One proposal would allow the Freemans to operate a large open pit mine for lithium if they can show it won't result in pollution.
Pieces of kunzite, a variety of the lithium-bearing crystals found in Newry, for sale at the Rock & Art Shop in Bar Harbor. Credit: Kate Cough / The Maine Monitor

State lawmakers are considering relaxing aspects of Maine’s stringent mining laws in response to the discovery of a potentially massive deposit of lithium in western Maine. But first they will have to resolve a debate about what level of changes, if any, are needed to allow mining for a metal that’s in high demand.

Ever since the lithium on their land made headlines about a year and a half ago, Mary Freeman said she and her husband, Gary, have heard “rather astounding” comments about the deposits. The value of the deposit in what’s known as spodumene minerals has been pegged at more than $1 billion and has been described by geologists as being among the richest such deposits in the world. But Freeman told lawmakers last week that their initial exploratory pit on their Newry land is less than an acre in size.

“With that much work done, it’s very difficult to say how big, how deep, how vast this deposit is,” Freeman said. “What I can say is that crystals like this are very low in iron and they have a higher percentage of lithium oxide, which makes them valuable as technical-grade spodumene.”

Freeman told lawmakers reviewing a slew of mining related bills inspired by their discovery that the crystals on Plumbago Mountain are rare and contain the high-grade lithium that’s used to make so-called scientific glass, such as cellphone and computer screens that won’t crack when exposed to higher heat or cold.

“It probably would not be used in electric vehicles because it is needed for special situations where purity is important … but it’s capable of that should someone want to do that,” Freeman said. “The purity and the size of the crystals are what make it unique.”

Lithium is a rare-earth material that is in high demand for cellphone screens and the increasingly efficient batteries that allow some electric vehicles to go hundreds of miles on a single charge. The Freemans want to mine their lithium. But they’ve been locked in a regulatory battle with the Maine Department of Environmental Protection for nearly a year over what rules would govern their operation.

“Now that lithium and so-called rare earth materials are in high demand for renewable energy technology and other uses, and deposits of those metals are being found in Maine, we are faced with the question of balancing the fight against climate change with protection of groundwater and natural resources in our backyards,” said Melanie Loyzim, the state’s environmental commissioner.

Last year, the environmental department ruled that the Freemans would have to abide by metallic mining rules that are among the most stringent in the nation. Lawmakers approved the rules six years ago — as several developers began eyeing deposits of silver, gold, zinc and other metals in Maine — because mining for such materials often results in a highly acidic and toxic runoff that can foul lakes, streams and groundwater.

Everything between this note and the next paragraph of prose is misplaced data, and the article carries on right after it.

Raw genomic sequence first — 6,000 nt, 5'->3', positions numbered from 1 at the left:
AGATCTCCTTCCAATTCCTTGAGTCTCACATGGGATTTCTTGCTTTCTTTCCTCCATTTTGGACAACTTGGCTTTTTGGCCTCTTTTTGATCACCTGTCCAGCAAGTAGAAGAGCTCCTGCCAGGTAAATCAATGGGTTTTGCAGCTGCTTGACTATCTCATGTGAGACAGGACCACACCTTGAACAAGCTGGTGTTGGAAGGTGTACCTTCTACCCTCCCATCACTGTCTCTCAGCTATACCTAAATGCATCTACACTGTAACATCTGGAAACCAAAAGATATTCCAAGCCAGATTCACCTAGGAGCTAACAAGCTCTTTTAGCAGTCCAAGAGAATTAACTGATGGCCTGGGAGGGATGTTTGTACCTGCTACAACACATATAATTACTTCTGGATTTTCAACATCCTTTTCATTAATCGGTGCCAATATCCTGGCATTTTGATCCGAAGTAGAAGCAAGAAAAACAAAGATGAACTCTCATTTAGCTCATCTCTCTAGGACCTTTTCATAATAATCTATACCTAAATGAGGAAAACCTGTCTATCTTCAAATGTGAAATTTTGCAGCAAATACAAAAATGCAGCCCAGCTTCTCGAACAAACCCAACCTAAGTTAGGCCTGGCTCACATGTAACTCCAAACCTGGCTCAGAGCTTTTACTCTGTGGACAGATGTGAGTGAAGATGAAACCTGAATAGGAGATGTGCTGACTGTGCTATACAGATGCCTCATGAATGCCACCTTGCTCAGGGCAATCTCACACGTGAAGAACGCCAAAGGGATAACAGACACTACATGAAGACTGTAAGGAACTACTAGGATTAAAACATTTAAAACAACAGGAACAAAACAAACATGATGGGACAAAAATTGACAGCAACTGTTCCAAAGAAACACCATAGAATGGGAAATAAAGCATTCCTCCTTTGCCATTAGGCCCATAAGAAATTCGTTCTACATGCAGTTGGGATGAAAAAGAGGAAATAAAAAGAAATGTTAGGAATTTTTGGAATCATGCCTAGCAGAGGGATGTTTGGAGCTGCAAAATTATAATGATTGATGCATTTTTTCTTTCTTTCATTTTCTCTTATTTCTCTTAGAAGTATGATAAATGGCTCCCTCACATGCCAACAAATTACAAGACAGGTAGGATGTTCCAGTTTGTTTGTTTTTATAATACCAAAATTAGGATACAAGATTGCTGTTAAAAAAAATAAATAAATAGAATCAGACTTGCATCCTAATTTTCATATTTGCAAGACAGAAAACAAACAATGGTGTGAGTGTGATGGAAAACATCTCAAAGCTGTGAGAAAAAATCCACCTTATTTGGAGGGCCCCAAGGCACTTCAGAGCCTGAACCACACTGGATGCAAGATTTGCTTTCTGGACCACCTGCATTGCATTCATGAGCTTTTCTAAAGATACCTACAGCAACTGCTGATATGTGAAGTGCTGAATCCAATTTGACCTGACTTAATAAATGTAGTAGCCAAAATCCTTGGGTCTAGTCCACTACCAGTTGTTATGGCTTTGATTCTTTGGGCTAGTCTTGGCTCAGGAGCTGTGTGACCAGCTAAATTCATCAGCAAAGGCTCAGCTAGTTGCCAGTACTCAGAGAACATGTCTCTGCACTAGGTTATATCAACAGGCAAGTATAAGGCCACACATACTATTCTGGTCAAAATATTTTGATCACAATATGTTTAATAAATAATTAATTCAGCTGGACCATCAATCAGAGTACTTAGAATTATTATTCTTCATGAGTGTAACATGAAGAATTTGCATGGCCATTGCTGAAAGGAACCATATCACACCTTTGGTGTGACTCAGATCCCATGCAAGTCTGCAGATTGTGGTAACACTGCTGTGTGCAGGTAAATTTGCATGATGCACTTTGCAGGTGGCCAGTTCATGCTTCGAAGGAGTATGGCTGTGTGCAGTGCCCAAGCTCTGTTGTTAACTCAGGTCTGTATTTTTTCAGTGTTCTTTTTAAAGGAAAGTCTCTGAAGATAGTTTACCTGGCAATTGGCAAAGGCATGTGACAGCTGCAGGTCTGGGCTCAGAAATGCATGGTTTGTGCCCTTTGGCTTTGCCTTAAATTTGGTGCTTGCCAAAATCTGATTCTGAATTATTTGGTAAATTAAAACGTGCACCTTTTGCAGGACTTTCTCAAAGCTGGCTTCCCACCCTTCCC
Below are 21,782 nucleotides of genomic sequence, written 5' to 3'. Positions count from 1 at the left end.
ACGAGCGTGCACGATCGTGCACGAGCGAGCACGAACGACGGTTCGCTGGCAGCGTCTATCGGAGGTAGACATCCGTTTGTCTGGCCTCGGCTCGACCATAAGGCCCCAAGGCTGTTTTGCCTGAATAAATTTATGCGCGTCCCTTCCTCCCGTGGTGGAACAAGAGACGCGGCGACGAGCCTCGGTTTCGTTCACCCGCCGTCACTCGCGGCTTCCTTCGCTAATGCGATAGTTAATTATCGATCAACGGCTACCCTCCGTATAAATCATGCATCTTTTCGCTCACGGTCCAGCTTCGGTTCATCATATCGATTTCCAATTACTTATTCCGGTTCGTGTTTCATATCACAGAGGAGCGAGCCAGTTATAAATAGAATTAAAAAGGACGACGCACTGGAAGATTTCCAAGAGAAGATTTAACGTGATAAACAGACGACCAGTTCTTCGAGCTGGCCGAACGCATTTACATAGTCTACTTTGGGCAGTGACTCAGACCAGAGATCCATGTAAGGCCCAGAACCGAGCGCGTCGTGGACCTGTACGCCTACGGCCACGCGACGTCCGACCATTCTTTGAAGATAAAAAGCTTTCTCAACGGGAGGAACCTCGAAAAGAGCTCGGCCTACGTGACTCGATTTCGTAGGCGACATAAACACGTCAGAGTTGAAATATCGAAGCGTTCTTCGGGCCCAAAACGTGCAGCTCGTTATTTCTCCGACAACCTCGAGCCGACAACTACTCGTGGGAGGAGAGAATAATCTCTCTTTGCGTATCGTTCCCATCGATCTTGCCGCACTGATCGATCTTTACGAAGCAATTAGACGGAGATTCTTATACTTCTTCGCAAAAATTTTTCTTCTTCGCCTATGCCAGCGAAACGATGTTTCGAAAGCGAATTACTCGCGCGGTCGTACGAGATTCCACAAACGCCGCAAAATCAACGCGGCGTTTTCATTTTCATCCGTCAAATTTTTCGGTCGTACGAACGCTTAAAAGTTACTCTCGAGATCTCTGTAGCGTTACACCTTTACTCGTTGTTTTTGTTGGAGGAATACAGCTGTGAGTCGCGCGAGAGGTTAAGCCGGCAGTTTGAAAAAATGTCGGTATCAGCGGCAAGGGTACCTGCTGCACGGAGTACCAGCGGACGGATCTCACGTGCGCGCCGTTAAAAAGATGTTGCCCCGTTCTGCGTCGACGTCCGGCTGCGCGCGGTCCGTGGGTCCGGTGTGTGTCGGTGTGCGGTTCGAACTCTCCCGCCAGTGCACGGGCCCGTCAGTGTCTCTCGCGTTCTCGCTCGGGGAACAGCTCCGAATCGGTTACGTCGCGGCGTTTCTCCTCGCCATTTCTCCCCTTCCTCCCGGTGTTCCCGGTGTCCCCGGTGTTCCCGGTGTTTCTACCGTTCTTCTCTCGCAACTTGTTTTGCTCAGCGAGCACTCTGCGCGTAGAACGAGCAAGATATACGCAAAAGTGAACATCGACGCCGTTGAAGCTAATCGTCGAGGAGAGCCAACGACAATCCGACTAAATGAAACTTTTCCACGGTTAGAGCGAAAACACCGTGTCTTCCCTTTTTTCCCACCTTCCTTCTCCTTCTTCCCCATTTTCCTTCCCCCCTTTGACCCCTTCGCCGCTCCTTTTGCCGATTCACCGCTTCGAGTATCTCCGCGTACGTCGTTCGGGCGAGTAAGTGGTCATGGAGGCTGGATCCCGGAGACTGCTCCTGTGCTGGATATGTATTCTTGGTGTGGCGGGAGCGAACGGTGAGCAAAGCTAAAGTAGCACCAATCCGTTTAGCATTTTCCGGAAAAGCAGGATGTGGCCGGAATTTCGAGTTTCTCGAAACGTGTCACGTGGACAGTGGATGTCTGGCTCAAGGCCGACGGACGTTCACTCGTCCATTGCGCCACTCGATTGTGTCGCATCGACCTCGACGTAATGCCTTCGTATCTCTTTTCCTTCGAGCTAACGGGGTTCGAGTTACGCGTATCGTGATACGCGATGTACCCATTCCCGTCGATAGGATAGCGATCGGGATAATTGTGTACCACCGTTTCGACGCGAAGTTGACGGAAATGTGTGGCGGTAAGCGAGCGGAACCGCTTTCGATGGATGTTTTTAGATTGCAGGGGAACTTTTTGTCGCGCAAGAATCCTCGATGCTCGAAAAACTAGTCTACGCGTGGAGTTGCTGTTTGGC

Now the department is proposing amending the law in a way that Loyzim said would likely allow the Freemans to operate a larger open pit mine at their specific location as long as they can show it won’t result in pollution.

“I think the question at hand is, based on the way that lithium can be found in the state of Maine, how should it be regulated,” Loyzim said. “So our recommendation is that it should not be categorically exempted from the mining act.”

But the Freemans pointed out that their lithium deposits are not in the type of sulfide rocks that create acid mine drainage and other toxic runoff like those that surround gold and silver. Instead, they said they should be governed by the rules that apply to traditional rock and gravel quarries in Maine because the mining techniques and technology would be the same.

And they have the support of geologists like Jim Nizamoff of Hebron, who has studied such rock formations in Maine for decades. He said Maine has a long history of quarrying for granite and so-called pegmatite rocks that contain the type of large crystals that are being found on the Freeman property.

“And there are literally thousands of small quarries and prospect pits all throughout the state,” Nizamoff said. “They have been there since that time and they really don’t have any of the damage or environmental destruction.”

The Freemans and Nizamoff want the Legislature to change the definition of “metallic mining” to exempt the type of rock-forming mineral deposits found on Plumbago Mountain. Lawmakers are also considering bills that would impose a moratorium on lithium mining as well as additional proposed changes to the metal mining law.

Several environmental or conservation organizations are urging lawmakers to proceed with caution. Pete Didisheim with the Natural Resources Council of Maine said the world is “riddled with mining operations that have gone awry” and he said lawmakers shouldn’t rush change to a law aimed at preventing such mining disasters in Maine.

And Sean Mahoney with the Conservation Law Foundation said he supports changing the mining law’s requirements around some open pit mines, including the one proposed in Newry, as long as the quarried rock will not cause pollution.

“It is a good law,” Mahoney said. “It is the most protective law in the country I would say when it comes to the impacts on natural resources of the state.”

Lawmakers will hold a work session on the bills in the coming weeks.

This article appears through a media partnership with Maine Public.